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Thread: tipi and wet ground

  1. #1
    Member akprideinvegas's Avatar
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    Default tipi and wet ground

    Hey guys, i read through the other tipi posts and was still curious on what people do to keep their bags dry on wet ground in their tipi or floorless tents. Set mine up this weekend and when i came back to camp the original dry frozen ground had unfroze into wet ground.

    What are you guys doing to save weight in the pack and still keep your bag dry?
    NRA life Member JVJ

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    Member AK Troutbum's Avatar
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    Bearpaw Wilderness Designs has bathtub floors that stake out inside your floorless shelter and that are just large enough to fit your sleeping bag/pad. They range anywhere from 6 ounces up to like 10 ounces I think depending on the thickness of material. I don't have one as of yet but I'm planning on getting one real soon.

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    Member AK Ray's Avatar
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    A bivy bag with a silnylon bottom and breathable top like the ones Bora makes, and then a ground sheet.

    This time of year its tough to deal with the changes so a inner tub floor like what Bearpaw makes works. Most tipi makers make floor sheets for their items and Bearpaw will custom make one.

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    Moderator stid2677's Avatar
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    I use a TI Goat Bivy for my sleeping bag and sometimes a small piece of cuben fiber or Tyvek.

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    Member AK Troutbum's Avatar
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    Also there are several manufacturers that make nests if you need the added benefit of keeping the bugs out.

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    Is that a bag of rocks holding that tent pole down!? Is that the Sawtooth by chance?

    Quote Originally Posted by stid2677 View Post
    I use a TI Goat Bivy for my sleeping bag and sometimes a small piece of cuben fiber or Tyvek.

    A gun is like a parachute. If you need one, and donít have one, youíll probably never need one again

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    Moderator stid2677's Avatar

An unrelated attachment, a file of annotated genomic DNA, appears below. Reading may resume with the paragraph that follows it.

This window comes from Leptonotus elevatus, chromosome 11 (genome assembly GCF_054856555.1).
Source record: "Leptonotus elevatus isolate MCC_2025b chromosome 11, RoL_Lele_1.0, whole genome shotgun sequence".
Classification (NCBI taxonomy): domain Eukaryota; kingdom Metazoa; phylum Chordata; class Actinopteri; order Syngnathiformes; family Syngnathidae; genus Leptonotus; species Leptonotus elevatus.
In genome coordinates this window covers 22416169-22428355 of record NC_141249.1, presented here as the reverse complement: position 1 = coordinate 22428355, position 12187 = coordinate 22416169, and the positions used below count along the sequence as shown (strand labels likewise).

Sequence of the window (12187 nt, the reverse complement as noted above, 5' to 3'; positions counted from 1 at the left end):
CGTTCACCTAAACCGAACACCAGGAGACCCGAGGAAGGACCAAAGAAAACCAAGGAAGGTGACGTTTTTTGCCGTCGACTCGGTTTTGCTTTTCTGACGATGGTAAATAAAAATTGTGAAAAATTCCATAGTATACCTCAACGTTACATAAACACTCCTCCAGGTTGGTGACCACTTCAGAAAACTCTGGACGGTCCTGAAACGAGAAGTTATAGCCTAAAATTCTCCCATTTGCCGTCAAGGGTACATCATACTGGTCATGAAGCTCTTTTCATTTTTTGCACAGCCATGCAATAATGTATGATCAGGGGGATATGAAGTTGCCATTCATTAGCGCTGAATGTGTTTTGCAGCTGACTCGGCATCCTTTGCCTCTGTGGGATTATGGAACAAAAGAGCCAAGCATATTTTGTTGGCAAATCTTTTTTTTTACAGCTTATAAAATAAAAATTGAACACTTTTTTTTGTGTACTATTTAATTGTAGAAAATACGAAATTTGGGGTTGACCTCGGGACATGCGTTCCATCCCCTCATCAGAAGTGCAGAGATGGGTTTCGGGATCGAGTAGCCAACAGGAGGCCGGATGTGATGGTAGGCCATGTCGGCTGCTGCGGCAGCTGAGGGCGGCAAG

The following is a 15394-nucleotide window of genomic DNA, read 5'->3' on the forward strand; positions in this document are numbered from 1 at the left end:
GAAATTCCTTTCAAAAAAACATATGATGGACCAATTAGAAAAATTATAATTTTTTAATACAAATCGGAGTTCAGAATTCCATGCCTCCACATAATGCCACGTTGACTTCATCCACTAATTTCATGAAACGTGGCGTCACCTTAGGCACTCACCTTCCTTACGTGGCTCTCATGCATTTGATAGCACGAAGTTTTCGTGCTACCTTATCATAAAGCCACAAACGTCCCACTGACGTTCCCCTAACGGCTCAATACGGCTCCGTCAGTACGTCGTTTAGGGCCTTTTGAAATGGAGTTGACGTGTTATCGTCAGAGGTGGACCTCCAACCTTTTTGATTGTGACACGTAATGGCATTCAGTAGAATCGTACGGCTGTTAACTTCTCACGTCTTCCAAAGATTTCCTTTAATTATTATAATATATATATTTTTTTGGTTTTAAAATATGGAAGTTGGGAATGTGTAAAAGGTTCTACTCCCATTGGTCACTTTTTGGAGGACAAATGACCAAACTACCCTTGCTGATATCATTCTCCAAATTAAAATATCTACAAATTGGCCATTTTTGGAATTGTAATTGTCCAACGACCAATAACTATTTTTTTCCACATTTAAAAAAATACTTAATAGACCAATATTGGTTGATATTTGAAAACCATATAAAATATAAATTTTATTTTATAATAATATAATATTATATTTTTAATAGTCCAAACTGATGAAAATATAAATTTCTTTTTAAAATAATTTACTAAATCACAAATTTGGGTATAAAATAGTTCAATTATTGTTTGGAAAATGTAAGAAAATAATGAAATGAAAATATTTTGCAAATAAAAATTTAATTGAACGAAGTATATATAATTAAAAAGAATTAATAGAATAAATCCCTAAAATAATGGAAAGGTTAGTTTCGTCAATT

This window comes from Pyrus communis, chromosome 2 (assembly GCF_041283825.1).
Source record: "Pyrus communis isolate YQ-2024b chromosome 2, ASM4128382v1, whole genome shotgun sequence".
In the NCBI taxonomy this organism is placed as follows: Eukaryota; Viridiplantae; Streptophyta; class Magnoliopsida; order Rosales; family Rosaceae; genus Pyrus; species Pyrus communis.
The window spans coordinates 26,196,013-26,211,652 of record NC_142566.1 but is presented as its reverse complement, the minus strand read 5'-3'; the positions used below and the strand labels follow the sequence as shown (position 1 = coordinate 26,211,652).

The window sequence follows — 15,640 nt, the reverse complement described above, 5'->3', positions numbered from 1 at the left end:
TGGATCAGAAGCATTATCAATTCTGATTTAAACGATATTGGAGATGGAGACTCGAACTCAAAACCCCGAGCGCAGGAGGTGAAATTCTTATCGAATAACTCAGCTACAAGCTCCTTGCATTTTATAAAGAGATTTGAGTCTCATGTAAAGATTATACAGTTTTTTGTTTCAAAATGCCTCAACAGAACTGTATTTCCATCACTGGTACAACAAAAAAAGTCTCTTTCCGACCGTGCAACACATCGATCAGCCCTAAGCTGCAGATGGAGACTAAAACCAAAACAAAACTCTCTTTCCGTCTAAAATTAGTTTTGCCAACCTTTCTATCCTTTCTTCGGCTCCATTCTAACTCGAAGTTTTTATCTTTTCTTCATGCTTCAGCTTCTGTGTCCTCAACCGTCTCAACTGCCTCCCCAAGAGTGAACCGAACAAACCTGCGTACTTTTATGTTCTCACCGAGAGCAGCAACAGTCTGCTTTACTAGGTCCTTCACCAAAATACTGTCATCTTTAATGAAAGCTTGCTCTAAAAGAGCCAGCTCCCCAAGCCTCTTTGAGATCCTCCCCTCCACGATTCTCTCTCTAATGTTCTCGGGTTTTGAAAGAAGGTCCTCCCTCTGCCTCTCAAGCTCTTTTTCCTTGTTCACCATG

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    Quote Originally Posted by Snyd View Post
    Is that a bag of rocks holding that tent pole down!? Is that the Sawtooth by chance?
    No Sir,, using the pole to keep the collapsible water bag from falling over. I don't filter water I boil, so we keep a bag in the Tipi to dip from for coffee and hot water.
    "I refuse to let the things I can't do stop me from doing the things I can"
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  8. #8
    Member akprideinvegas's Avatar
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    So the BD Mega light weighs 2.5 pounds and factoring 2 guys, with a bivy each thats 1 more pound. The ti goat bivies weigh 5 oz and 6 oz. So you go in at 3.5ish pounds. I guess you still save weight from my Nallo GT2 at just under 5 pounds. Just trying to figure out the best option. thanks guys
    NRA life Member JVJ

  9. #9

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    Quote Originally Posted by akprideinvegas View Post
    So the BD Mega light weighs 2.5 pounds and factoring 2 guys, with a bivy each thats 1 more pound. The ti goat bivies weigh 5 oz and 6 oz. So you go in at 3.5ish pounds. I guess you still save weight from my Nallo GT2 at just under 5 pounds. Just trying to figure out the best option. thanks guys
    GoLite Sl-5 comes in at 29 oz for the fly sheet....20 MSR Ground stakes if you want to guy out every possible guy out point is 14 oz. TI Goat bivy is 6 oz. Comes to nearly 3 pounds exactly. Of course you should leave about half those takes at home if you chose to and be find as well or use Ground hog minis as well and come in at 2.75 pounds pretty easily and have a larger shelter than the BD Mega light.

  10. #10
    Member akprideinvegas's Avatar
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    I already have the bd mega light, thats why i used that number for a tent. purchased it for under 150 bucks and i can learn the best way to use a tipi before i spend 600 on another brands product.

    my thought is that it just does not save much weight to run a tipi and bivies if i can just run my nallo and be at similar weights and have a floor. but the ti goat bivies are super light and once i actually start weighing some of these combos myself im sure the weight saving will be enough to warrant running a tipi
    NRA life Member JVJ

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    Member pacific-23's Avatar
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    Another thing too consider is the added safety/comfort factor of having a bivy built into your kit at all times. What I mean by that is if you take your Hille and you end up bivying out one night, you have either added the weight of a bivy on top of the hille, or more likely you're cold and wet. I like having my bivy with me at all times anyway, so why not reap the weight savings in your shelter by going floorless? Works for me anyway...

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